Black dogs need an affirmative action program, says a columnist for the San Francisco Chronicle. Christie Keith writes:
Black may be beautiful, but when it comes to dogs of a darker hue, potential adopters often overlook them -- especially if they're big. … When Petfinder.com, an online database of more than 300,000 adoptable pets, declared August 12 national "Adopt-A-Less-Adoptable-Pet Day," they discovered that finding homes for black dogs, particularly larger ones, was a real problem for their 12,681 member shelters and rescue groups.Not only color discrimination, but breedism and sizeism!
I have nothing against dogs of any color or size, so long as they have a good disposition. Of course it isn't "fair" to black dogs if adopters prefer blondes. But hang on. The pool of adopters is pretty much fixed in size. For every dog that is taken in petship, another is rejected. So this campaign probably won't issue in more dogs finding homes, which would be worth supporting; it will (if successful) just mean more black dogs being taken in, and more dogs of other colors being left in the shelter.
Dogs don't believe in group rights. They don't understand quotas. They care only about their own situation, and this is a zero-sum game. There is no net benefit to the total corps of dogs awaiting adoption.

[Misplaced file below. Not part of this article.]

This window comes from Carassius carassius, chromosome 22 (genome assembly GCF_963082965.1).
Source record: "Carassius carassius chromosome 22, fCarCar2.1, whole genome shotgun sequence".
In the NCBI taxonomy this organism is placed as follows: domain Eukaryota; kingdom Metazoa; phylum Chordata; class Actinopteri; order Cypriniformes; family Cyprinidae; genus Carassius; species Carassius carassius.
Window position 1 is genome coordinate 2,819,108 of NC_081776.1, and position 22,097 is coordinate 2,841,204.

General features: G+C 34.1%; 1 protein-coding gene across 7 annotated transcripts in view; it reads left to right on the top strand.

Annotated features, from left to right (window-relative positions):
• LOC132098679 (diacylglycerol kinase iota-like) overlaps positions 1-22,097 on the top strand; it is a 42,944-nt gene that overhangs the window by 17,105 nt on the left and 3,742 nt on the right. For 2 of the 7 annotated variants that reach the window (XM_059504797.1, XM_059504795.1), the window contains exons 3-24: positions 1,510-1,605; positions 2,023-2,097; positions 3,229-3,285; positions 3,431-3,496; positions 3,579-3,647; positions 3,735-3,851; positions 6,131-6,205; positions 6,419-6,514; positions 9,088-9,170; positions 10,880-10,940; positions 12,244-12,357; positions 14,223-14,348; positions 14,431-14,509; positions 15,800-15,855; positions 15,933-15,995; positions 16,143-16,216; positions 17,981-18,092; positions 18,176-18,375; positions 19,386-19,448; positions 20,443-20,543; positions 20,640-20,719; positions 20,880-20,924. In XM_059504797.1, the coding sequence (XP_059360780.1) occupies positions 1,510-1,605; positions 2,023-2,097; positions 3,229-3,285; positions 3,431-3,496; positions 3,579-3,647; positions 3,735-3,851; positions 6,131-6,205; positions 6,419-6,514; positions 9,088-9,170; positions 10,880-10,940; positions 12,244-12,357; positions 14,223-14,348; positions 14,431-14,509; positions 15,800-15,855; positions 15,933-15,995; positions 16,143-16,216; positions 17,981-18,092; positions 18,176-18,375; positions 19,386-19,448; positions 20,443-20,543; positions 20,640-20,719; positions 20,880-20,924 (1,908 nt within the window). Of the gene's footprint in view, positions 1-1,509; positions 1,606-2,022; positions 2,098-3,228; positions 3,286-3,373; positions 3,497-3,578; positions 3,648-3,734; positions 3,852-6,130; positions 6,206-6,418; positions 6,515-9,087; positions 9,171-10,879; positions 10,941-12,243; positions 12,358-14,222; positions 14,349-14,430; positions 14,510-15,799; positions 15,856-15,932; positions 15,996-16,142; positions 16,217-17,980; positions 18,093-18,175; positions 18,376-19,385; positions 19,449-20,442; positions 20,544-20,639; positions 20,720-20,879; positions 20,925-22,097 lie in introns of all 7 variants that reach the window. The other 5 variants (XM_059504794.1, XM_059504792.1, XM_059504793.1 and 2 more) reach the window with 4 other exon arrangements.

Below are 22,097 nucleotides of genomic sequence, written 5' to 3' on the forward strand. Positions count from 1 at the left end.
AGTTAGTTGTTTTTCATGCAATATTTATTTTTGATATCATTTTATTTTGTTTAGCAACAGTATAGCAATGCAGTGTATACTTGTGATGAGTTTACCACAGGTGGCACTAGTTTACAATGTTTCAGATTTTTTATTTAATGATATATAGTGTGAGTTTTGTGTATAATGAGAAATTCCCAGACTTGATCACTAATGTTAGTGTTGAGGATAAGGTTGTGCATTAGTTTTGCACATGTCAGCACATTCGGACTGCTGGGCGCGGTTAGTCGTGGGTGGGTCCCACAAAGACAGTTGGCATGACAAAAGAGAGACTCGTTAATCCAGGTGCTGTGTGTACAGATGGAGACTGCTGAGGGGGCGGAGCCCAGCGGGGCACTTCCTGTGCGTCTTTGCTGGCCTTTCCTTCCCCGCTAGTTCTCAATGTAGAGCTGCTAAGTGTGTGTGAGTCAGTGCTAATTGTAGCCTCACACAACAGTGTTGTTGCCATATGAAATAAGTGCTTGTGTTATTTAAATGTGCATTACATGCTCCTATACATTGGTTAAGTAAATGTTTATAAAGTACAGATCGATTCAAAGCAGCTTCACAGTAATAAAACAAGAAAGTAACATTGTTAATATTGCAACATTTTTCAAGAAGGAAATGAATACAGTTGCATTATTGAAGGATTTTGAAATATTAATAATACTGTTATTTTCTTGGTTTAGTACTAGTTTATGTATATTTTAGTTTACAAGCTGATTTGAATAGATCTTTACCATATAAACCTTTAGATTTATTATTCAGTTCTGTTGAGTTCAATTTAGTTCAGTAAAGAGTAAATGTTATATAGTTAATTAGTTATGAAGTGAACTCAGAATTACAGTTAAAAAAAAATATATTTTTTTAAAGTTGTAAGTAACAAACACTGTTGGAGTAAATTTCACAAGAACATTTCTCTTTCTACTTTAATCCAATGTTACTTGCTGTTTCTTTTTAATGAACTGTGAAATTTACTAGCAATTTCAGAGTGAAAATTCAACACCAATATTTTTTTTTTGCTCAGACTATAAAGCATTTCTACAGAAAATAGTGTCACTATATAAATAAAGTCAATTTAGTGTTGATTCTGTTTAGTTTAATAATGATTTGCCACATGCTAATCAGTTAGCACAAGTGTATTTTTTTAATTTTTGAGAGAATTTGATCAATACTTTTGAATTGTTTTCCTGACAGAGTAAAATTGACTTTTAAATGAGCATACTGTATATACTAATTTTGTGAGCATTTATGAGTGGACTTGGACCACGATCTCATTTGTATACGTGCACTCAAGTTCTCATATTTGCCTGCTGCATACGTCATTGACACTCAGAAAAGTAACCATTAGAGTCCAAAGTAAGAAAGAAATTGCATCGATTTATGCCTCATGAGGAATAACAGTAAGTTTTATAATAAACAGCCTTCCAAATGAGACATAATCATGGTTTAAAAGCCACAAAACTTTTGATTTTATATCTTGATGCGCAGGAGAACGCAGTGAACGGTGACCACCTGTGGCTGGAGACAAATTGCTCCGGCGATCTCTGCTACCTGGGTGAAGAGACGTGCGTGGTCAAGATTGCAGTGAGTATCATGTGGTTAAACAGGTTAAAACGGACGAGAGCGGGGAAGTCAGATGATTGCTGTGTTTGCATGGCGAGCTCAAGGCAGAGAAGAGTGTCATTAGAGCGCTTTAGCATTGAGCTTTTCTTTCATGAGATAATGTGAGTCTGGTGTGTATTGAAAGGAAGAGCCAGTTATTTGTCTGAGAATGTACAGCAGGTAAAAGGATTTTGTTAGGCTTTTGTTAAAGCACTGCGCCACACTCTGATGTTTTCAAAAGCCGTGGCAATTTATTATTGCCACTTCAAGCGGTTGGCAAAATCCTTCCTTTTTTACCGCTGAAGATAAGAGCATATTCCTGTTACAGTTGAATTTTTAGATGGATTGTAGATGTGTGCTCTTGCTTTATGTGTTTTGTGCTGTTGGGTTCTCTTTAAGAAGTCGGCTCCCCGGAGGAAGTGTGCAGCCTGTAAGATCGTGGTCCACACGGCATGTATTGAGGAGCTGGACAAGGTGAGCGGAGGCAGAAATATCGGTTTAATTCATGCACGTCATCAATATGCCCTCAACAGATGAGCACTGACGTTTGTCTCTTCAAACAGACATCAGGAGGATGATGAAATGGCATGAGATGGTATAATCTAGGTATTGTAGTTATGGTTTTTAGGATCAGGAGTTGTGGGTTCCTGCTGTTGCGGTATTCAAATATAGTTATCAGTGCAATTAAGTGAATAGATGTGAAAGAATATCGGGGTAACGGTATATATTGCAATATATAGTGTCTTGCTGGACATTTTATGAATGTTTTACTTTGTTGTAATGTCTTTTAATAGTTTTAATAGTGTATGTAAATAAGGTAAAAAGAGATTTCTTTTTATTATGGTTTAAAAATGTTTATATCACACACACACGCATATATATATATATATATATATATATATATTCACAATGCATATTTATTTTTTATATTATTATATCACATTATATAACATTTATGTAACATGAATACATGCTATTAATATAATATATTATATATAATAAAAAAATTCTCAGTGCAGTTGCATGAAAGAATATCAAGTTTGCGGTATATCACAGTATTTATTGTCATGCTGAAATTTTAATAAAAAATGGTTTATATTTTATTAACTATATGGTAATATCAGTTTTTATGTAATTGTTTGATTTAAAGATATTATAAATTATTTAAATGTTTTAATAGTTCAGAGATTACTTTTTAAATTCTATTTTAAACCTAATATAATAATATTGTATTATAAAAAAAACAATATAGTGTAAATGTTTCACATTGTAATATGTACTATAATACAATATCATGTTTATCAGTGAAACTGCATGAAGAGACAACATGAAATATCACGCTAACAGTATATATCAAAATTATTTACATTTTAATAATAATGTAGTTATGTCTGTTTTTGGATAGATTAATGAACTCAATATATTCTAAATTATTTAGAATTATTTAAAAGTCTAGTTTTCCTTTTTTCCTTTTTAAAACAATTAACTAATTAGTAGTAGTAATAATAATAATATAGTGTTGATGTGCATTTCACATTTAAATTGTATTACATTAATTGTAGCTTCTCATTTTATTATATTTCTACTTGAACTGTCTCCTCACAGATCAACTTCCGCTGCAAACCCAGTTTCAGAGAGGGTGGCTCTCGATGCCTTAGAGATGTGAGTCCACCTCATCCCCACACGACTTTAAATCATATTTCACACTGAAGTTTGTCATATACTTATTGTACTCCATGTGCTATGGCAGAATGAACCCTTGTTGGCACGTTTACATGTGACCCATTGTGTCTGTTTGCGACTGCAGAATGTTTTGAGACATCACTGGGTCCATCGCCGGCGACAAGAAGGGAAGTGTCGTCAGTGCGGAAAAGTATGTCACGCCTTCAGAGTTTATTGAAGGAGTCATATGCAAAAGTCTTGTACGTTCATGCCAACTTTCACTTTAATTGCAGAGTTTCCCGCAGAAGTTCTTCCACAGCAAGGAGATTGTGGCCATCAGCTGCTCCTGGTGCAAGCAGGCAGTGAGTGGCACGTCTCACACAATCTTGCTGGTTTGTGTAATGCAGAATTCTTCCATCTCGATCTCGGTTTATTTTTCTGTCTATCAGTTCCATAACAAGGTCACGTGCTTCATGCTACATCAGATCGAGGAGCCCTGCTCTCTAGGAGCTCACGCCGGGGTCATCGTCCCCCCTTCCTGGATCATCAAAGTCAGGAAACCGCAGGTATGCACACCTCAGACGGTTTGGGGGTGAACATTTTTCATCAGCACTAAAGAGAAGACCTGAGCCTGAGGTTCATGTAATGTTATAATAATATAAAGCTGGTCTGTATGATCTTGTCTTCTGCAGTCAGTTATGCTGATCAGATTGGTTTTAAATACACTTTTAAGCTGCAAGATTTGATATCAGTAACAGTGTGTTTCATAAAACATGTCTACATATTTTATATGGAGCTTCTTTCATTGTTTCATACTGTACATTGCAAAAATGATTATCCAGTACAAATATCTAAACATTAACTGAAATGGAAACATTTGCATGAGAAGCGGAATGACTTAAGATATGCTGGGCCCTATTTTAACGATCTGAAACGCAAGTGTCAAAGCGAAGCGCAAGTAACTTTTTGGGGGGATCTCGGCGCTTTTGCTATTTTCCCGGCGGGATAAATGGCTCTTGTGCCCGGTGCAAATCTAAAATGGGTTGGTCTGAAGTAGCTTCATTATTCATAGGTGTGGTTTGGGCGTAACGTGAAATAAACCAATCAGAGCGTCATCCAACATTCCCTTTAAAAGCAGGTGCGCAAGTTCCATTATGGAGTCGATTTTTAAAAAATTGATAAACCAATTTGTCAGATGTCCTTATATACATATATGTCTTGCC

So what we have here is social engineering applied to the pet owning population. Score another point for the soft totalitarian state. People can live where they choose (and can afford), but the government can forcibly settle 25 families from Baluchistan, or thousands of "victim" group members, in their midst. If they want or need to rent out part of their house, they cannot choose who they rent to on the basis of … well, anything, really, except maybe the applicant's credit rating, but if the ones with poor credit rating are part of some "protected" group, that may not be a good enough reason.
As of now, there aren't any laws about what color of dog you select for an animal companion, but when there are, California will lead the way. Not because it's good for dogs in general, but because it's good for the power of the government. You need reminding constantly that in statist America, your life choices are not yours to make.
Hendrickson, who had adopted two black dogs before learning about "black dog syndrome," decided to add Cobie to her "black pack."
"They say in your life you will have one dog who is 'the one,'" she told me. "Cobie is my 'one.' He's four years old and a certified therapy dog, and we spend our days helping disadvantaged children learn to read at schools, shelters, youth detention centers. Goes to show what a great dog you can be missing out on by passing up a black dog."
A certified therapy dog?
I never knew there was such a thing. But if some dogs can teach children how to read, they have earned a professional certification. Perhaps we need more dogs and fewer humans leading classes in our public schools.